This site is all about how stories add spice to our ideas and feelings about the cities we love. My favourites have long been London, Venice, and Florence and so I made this site, where I list and review all sorts of novels and films set in these three cities. Each city has indulgent side pages too. These deal with subjects like Venice's cats, London's cakes, and Lost Florence.

I've also been casting my net wider of late and posting reports on my trips to other European cities, as a service to travellers who share my enthusiasm for art, cakes, cats, and ice cream. Fiction features here too. You'll find them listed in the handy Trips Menu

To search within this site using Google, enter your search terms
into the box as usual and then type in

In case you're curious, this is Me


My other sites are...


These sites also have their own Facebook page...
The Friends of Fictional Cities
and the Churches of Venice and Florence

Click on the link and Like the page for regular updates.

Click here to send me an e-mail
All suggestions and flattery gratefully received.


click on the word NEWS
above for more news (with photos!)

click on the titles to read all about them

In four weeks I'm off to Venice. For appropriate reading I need look no further than a post I put up in January mentioning two new Venice-set novels out in June. Gun Island by Amitav Ghosh looks literary and the likeliest option. The Orphan's Song by Lauren Kate, looks a bit too love-y. It's another novel about 18th century musical orphans, but from the Incurabili this time, so no violins. Also Michelle Lovric, a friend of this site in the early days, has a new novel just out, set in Venice, for children, called The Wishing Bones. The plot revolves around another orphan, Casanova and the bones of Saint Lucy, it seems, and promises the return of the author's enjoyably stroppy mermaids.


Mantua & Ferrara

It seems that guidebooks are waning in popularity, what with the internet and all. It's still gratifying to get good head-swelling plugs in them, though, like the new edition of the Rough Guide to Venice and the Veneto, from which the image on my News Page was snatched.
In less-good news, the healing hopes of my last posting turned out to be misplaced, and a return of sharp pain meant that I had to cancel the Umbrian hill towns trip at the last minute, which did not make me happy! A swiftly-booked trip to Mantua, on a revisit of a trip I much enjoyed in 2005, should hopefully see me getting into Mantegna's marvellous (I'm told!) Camera degli Sposi this time. Trips to Cardiff, with Gloucester Cathedral, and Venice are disappointment-soothing prospects for July and September too.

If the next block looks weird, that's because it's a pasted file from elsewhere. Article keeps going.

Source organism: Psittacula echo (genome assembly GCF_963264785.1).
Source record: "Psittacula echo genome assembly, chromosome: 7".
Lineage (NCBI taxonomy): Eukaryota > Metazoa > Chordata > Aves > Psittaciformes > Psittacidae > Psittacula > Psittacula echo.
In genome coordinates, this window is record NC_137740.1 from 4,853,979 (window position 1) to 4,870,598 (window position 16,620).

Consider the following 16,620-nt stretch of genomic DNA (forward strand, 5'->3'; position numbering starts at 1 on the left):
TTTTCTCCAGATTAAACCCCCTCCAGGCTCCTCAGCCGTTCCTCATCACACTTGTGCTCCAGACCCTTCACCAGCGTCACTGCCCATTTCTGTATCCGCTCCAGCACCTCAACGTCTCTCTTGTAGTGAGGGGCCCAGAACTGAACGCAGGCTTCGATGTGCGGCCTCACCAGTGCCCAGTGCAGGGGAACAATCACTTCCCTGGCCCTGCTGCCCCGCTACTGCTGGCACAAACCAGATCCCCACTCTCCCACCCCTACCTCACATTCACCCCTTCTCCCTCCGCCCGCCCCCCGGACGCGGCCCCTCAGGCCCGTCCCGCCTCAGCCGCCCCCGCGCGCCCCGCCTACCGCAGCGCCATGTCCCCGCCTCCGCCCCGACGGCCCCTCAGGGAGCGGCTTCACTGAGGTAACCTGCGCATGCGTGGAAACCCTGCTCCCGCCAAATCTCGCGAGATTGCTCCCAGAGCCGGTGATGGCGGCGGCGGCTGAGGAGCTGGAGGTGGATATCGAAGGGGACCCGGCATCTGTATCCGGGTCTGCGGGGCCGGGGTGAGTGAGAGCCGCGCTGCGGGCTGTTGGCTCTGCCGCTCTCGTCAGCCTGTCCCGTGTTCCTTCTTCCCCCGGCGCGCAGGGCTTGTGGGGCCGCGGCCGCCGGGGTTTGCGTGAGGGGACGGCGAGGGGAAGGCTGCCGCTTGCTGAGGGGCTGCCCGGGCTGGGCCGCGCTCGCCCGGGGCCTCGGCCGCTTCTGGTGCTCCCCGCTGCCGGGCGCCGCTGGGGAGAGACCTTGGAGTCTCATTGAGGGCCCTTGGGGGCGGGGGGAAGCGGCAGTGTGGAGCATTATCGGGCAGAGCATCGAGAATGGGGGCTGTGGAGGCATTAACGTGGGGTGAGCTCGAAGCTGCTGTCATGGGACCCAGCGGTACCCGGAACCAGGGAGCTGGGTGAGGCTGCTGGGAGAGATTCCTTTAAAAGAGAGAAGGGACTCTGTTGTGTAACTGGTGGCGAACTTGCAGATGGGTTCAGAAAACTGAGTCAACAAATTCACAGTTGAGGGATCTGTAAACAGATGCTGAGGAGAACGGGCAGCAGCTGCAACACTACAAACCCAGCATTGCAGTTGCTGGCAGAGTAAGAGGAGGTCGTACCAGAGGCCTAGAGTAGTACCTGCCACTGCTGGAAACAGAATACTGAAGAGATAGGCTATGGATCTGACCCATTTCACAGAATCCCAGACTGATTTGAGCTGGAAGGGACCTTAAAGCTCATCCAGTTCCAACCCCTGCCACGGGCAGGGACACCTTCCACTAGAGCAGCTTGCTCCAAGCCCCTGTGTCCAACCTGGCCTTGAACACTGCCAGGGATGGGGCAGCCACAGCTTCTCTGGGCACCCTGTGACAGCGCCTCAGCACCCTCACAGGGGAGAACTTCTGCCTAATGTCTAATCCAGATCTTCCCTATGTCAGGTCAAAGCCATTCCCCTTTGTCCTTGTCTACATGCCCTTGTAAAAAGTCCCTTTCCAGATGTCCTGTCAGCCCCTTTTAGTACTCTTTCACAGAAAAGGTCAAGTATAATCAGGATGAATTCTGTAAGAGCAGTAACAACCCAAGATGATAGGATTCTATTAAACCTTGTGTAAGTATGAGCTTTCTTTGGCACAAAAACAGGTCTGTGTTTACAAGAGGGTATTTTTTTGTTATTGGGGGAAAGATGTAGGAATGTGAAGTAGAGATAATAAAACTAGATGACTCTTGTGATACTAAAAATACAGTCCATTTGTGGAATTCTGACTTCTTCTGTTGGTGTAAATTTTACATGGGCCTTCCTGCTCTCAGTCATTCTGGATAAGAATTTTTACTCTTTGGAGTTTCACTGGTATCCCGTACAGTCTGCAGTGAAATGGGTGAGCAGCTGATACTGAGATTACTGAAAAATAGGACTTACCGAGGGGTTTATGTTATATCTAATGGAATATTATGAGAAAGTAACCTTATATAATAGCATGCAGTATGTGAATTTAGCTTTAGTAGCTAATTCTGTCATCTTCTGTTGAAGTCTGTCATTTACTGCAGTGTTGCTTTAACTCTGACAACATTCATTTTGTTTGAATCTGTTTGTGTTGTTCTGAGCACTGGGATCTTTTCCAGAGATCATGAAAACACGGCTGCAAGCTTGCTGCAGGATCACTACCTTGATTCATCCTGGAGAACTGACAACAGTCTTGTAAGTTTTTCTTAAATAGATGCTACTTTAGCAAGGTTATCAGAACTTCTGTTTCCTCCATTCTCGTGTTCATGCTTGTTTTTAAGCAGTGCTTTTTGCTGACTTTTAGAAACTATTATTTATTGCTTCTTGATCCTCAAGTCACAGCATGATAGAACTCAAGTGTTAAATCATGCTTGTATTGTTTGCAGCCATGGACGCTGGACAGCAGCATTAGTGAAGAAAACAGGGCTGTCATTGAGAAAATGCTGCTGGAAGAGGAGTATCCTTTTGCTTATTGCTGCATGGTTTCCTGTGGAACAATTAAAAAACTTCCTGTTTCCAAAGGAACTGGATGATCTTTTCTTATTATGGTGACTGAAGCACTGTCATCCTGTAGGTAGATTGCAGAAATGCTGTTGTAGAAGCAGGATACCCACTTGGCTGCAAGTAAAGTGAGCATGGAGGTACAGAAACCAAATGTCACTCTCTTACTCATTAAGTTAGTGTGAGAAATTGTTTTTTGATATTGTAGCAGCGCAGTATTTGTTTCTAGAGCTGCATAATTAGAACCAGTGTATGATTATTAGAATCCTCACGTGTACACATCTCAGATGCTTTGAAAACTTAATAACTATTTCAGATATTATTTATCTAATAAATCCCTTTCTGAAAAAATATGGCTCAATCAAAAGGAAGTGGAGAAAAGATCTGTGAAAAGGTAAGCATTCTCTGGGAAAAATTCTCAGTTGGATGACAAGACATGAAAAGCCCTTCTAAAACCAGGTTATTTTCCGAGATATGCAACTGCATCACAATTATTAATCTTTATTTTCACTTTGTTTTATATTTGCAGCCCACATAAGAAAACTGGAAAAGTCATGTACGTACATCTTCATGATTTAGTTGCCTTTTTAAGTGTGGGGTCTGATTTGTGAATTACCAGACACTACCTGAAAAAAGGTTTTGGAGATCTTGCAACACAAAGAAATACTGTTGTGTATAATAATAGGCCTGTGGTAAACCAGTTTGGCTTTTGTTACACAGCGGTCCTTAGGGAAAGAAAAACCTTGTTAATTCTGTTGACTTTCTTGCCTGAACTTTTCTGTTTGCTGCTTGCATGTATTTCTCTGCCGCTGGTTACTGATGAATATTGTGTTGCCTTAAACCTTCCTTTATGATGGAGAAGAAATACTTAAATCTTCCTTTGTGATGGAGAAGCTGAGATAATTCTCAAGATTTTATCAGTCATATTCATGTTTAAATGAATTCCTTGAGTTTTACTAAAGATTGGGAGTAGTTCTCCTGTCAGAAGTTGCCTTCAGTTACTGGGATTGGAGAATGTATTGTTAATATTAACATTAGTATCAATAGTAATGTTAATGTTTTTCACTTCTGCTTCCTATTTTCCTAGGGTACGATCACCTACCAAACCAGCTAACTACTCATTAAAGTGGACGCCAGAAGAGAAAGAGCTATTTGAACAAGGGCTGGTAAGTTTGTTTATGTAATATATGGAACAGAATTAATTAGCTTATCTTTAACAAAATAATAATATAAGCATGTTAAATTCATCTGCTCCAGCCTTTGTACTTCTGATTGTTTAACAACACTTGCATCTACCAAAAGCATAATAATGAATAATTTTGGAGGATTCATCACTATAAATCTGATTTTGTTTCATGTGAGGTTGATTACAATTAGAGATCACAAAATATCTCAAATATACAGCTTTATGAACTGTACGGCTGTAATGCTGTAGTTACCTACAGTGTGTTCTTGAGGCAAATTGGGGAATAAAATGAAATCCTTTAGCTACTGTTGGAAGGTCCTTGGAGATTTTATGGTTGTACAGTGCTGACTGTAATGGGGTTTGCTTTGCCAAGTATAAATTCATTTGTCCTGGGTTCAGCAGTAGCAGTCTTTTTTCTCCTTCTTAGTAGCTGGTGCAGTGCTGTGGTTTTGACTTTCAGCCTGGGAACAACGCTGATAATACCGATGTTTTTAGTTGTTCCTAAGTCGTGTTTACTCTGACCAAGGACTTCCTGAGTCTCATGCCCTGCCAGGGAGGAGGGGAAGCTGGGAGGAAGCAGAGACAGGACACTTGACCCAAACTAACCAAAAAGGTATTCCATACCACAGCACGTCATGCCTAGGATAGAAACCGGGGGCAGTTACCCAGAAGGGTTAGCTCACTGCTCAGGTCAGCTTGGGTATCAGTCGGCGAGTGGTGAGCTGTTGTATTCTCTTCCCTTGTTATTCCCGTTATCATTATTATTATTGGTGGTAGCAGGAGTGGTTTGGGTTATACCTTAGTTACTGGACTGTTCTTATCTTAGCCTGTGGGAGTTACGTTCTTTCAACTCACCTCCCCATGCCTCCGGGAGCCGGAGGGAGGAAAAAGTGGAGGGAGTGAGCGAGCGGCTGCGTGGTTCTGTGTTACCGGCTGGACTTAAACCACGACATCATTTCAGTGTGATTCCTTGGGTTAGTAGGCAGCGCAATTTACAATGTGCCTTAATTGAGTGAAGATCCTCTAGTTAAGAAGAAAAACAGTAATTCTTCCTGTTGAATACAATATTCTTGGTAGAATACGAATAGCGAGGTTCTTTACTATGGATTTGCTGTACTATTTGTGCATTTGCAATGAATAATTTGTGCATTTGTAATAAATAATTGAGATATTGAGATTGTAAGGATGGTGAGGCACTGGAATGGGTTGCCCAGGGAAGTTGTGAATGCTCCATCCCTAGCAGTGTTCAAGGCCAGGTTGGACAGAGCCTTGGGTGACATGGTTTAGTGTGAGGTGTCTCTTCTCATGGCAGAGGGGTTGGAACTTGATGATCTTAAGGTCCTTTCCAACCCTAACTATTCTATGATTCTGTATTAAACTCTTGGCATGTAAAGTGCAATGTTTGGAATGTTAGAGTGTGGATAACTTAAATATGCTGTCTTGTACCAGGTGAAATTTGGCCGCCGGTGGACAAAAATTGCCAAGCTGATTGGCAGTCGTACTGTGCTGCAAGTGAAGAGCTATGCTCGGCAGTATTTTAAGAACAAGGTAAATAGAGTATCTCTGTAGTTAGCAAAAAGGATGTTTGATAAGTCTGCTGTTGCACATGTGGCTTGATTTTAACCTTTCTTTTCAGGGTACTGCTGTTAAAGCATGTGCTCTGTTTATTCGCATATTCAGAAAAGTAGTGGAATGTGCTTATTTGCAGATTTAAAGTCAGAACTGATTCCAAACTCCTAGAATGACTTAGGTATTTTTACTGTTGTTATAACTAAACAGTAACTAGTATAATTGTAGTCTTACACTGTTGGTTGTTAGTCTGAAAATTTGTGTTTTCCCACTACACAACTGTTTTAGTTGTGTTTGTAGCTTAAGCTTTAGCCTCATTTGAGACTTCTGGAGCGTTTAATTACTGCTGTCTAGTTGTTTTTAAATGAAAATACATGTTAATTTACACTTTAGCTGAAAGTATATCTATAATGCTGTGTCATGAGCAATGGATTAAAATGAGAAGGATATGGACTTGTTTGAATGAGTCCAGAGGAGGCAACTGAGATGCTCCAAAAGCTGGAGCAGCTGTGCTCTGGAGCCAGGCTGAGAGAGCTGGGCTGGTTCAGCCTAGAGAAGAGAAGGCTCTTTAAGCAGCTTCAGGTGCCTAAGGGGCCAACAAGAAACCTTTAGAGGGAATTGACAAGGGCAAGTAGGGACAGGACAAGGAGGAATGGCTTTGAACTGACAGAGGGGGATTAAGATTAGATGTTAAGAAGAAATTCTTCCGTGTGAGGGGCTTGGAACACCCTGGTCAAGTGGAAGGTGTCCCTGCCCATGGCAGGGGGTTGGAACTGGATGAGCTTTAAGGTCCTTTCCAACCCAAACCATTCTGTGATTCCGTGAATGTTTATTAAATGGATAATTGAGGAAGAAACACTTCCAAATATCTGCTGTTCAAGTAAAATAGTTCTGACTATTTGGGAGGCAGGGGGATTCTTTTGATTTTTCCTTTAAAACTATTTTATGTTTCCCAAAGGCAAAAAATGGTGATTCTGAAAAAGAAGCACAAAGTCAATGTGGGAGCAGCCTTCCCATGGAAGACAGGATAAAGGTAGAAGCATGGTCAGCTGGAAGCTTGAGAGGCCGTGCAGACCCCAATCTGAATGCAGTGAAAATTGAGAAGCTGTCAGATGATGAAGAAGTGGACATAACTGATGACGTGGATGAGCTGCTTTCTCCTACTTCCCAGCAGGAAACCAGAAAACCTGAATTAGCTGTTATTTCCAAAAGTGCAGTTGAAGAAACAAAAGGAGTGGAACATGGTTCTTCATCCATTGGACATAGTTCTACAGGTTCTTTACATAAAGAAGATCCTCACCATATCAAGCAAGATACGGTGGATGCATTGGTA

It's been weeks since I returned from the Siena trip below, and only now can I report the healing of the pulled muscle I came home with. I can finally go places without limping back! And walk for pleasure, rather than just supermarket supplies. (Thank you Boots support bandage.) Which is just as well as I have a new medieval course at the V&A starting tomorrow, and a guided trip booked to Umbrian hill towns next week. Those damn hills! But I sure got plenty of church-website work done, and lots of reading. As a fiction fan I've always had a novel on the go, since my teens, but recently the habit of a non-fiction book too has become established. Currently, though, I'm reading about the Habsburgs, the history of the Bible and the Palazzo Rucellai - all three non-fiction! It's not natural. On the baked-goods front I ate the last slice of simnel cake yesterday and today the last of the Colomba di Pasqua, so I feel that this Bank Holiday weekend marks the divide between Siena and Easter and my striding, without pain, with hope in my heart, into summer. Shame the central heating's still on.


If my many mentions of House of Secrets - The Many Lives of a Florentine Palazzo by Allison Levy whetted your appetite and you're wondering why no word...I'm glad to report that a copy is finally on its way, after much correspondence. Even better is the news that following one brief email a copy of The Venetian Masquerade by Philip Gwynne Jones fell onto my doormat this morning (see flyleaf snapshot right). Expect a review before the end of next week, as I have just started reading, and been immediately smitten by Once Upon a River by Diane Setterfield, which I heartily recommend already.



more news here

June & July 2019
Cardiff  Trips
Mantua & Ferrara
Jo Walton Lent Florence

April & May 2019
Allison Levy House of Secrets
Jess Kidd Things in Jars London
Siena Trips

March 2019
Philip Gwynne Jones The Venetian Masquerade
Sicily Trips
Philip Kazan The Phoenix of Florence

February 2019
Donna Leon Unto Us a Son is Given Venice

January 2019
The Aspern Papers Venice films
Andrea Perego The Laws of Time Venice

December 2018
Graham Greene The Ministry of Fear London

October 2018
Milan Trips
John Ruskin Mornings in Florence

September 2018
Lives of Giovanni Bellini
Florence and Arezzo

August 2018
Marco Vichi Death in the Tuscan Hills

June & July 2018
Leeds and York Trips
Nancy Trips


Venice // Florence // London // Berlin

Copyright Jeff Cotton 1998-2019
Twenty-one years? Blimey!